On Saturday I found myself in a car with two other women heading northwest. As usual, I had no idea where we were going until we were well on our way to Bukit Tabur. I have been there before. It’s a stunning ridge only 45 minutes from the Kuala Lumpur.
I had been there before. Before Everest Base Camp, before my steady hikes with the Happy Hikers, before India once and India twice. I had been there in and around trips that I have made to Thailand, Cambodia, Vietnam, Istanbul, Sri Lanka, Langkawi, the Perhentians, Cameron Highlands, Kuantan, Penang, Melaka, and numerous other hiking forays which I cannot pronounce.
But Bukit Tabur? Why?
The other side
The other side of Bukit Tabur, which I had climbed before, had closed within a month of my visit there because someone fell to his death. Bukit Tabur is a climb where I had to ignore the possibility that I could drop off a sheer rock face at any moment — one of those climbs with thick frayed ropes that provided dubious support —thick frayed ropes tied to saplings, as sturdy, inexperienced hikers trusted them not to break.
And these people climbing had probably signed up for the hike with no expectation, just as I had this day. Their friend had told them it was beautiful, or they saw a picture, or, if they were like me, they had to meet their weekly social quota (I spend an inordinate amount of time alone—almost hermit status). Whatever the reason, I was on my way to Bukit Tabur a second time with a woman who spoke Malaysian English, of which I understood one in five words and a Korean woman who had hiked once before in her lifetime.
Most of the time… but sometimes
The gist is that I love beautiful places like this. I love adventure. I love not knowing where I am going—most of the time. But sometimes the not knowing about my future is a constant test — a situation that I put myself in because I want to rewire my brain.
At some point in my life, a story formed inside me, telling me I had to be brave. I was the one who would slay dragons, leap tall buildings at a single bound, and conquer the world. I was the one who would do it all, and I only had a short lifetime to accomplish all of this.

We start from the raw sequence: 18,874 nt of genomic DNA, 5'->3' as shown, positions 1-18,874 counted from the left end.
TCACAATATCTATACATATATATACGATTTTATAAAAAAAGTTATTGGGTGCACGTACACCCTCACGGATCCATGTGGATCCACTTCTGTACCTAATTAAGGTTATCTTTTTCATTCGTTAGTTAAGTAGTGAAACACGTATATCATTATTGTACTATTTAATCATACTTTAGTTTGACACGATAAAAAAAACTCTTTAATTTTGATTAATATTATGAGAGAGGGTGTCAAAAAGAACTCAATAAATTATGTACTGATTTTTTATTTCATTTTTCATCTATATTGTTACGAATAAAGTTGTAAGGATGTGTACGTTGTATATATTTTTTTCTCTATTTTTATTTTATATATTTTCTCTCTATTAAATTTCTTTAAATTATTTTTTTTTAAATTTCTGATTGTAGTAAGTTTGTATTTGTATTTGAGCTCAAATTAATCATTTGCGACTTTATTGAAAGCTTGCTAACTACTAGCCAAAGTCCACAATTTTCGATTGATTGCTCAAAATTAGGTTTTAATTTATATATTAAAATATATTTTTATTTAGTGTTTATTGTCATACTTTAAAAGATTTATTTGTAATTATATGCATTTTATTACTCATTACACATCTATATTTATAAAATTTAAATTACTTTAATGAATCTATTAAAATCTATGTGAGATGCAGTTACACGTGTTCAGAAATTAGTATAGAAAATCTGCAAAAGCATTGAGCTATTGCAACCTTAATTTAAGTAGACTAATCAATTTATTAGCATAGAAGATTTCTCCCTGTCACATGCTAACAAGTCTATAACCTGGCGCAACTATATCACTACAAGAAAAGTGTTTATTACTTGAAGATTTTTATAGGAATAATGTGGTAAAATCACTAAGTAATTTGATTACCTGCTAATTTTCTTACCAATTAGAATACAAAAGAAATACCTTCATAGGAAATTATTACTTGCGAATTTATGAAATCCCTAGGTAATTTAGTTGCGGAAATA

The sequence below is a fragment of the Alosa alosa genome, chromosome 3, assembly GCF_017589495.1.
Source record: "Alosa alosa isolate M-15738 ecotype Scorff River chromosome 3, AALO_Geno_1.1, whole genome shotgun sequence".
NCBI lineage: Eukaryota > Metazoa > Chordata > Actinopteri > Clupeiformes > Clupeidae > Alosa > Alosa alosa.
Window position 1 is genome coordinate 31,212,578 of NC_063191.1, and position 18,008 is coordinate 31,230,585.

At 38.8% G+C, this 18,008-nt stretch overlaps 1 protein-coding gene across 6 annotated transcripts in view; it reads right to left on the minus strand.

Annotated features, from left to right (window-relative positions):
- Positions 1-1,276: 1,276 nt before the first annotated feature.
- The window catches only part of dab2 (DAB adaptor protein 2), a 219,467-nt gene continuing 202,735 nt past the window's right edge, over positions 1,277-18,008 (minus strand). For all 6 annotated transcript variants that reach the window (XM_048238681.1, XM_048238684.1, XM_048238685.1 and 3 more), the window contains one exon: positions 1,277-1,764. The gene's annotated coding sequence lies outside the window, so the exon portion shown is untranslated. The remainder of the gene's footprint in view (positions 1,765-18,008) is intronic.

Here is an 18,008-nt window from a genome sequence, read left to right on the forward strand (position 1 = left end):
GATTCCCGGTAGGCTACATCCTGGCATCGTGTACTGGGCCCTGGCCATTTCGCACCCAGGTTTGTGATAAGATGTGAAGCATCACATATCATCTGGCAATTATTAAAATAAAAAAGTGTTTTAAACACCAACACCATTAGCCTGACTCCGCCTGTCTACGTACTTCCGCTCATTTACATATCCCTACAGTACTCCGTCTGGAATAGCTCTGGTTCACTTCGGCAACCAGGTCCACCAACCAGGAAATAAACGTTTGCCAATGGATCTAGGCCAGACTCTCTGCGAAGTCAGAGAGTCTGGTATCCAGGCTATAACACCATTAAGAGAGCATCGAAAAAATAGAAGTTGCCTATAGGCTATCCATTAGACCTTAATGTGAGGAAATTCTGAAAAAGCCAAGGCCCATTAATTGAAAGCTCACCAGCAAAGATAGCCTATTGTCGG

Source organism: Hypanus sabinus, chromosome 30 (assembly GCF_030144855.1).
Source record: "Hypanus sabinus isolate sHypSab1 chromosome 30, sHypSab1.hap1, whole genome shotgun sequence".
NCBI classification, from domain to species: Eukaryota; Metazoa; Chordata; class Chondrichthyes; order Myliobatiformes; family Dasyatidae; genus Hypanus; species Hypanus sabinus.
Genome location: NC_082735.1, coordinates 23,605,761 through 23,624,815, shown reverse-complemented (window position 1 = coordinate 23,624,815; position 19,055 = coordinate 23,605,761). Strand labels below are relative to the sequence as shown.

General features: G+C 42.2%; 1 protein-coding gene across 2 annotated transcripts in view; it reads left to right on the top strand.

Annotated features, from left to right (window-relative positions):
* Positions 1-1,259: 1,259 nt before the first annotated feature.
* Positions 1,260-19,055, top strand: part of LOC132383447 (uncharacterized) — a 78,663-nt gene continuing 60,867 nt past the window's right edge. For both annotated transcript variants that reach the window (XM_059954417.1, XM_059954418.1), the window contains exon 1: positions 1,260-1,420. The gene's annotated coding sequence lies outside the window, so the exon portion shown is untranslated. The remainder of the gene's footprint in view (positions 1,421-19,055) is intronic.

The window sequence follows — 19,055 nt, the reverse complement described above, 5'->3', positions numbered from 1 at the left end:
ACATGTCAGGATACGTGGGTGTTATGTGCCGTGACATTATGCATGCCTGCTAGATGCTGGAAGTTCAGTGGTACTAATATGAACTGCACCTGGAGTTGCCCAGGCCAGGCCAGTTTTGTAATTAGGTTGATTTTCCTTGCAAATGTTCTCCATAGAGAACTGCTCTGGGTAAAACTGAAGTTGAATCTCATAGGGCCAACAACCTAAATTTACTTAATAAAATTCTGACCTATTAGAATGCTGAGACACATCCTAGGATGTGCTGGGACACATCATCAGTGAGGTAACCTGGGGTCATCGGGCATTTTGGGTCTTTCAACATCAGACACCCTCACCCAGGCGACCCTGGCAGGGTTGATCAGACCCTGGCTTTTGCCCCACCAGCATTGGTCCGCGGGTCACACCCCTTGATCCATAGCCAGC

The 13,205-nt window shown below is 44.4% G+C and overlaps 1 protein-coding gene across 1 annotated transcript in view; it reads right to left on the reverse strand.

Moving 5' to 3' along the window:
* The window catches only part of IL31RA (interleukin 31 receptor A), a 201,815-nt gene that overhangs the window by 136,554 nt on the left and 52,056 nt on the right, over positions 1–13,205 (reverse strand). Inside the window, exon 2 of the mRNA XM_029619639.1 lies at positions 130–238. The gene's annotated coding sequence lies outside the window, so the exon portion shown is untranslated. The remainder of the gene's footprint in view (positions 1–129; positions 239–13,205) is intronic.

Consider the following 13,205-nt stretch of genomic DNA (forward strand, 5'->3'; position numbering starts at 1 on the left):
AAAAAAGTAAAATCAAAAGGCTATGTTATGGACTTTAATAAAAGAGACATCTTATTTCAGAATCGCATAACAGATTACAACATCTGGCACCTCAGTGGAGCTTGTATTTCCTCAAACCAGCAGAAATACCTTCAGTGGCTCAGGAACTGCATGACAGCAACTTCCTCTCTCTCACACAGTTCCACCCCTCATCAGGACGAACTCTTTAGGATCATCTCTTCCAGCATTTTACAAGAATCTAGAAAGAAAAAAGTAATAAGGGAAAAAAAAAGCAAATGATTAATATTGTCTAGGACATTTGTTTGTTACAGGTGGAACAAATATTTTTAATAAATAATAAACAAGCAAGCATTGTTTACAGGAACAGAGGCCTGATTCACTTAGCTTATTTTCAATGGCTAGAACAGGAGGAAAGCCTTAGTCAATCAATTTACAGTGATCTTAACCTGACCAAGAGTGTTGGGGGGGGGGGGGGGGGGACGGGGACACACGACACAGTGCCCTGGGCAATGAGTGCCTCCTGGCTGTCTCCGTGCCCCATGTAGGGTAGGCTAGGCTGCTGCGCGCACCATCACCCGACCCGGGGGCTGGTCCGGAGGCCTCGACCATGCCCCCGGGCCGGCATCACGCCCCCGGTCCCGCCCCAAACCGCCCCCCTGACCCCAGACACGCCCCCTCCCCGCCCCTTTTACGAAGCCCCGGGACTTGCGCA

The fact of the matter is that I don’t want to scale craggy cliffs with only frayed ropes dangling from strained saplings growing out of rock. This proclamation goes beyond the fear that this kind of climbing invokes. It surpasses the view that I see when I get to the top. It exceeds the missing exhilaration that I should feel because I accomplished something great and dangerous. It terrifies me at the same time that it pushes me to face my fears.
This Saturday, after we had scaled and descended a craggy, frayed-rope, sapling-anchored rock, I followed our leader as she continued down the trail. I was pretty sure that the rest of the day was going to be a continuation of stomach wrenching climbs.
So, I said no. No rocks, just woods, and jungle.
Our leader started to take us back to the car. Since we were only an hour into our climb, I think her plan was to take us somewhere else. Then it dawned on her that we could just continue through the jungle until we came to the next challenge and then turn around and come back. So that is what we did.
It was the most beautiful jungle hike, with such lovely company, flora and fauna lit by streaming paths of light, snack breaks along the way, and joyful conversation. When we got to the next rock face, which really wasn’t so bad, my friend SJ, whose legs were quaking with fatigue, said no this time. And we turned around.
When you journey as much as I have, you learn you can always turn around, and when you do, the return route never looks the same. You may have even had a chance to leap a tall cliff at a single bound or slay a fear-dragon. When I turned around that day, it was so simple, smooth, and accepting.
Soon I will turn around as I always do when I hop on a plane and return home. But I am not necessarily turning back. I am turning forward. Forward with fresh eyes.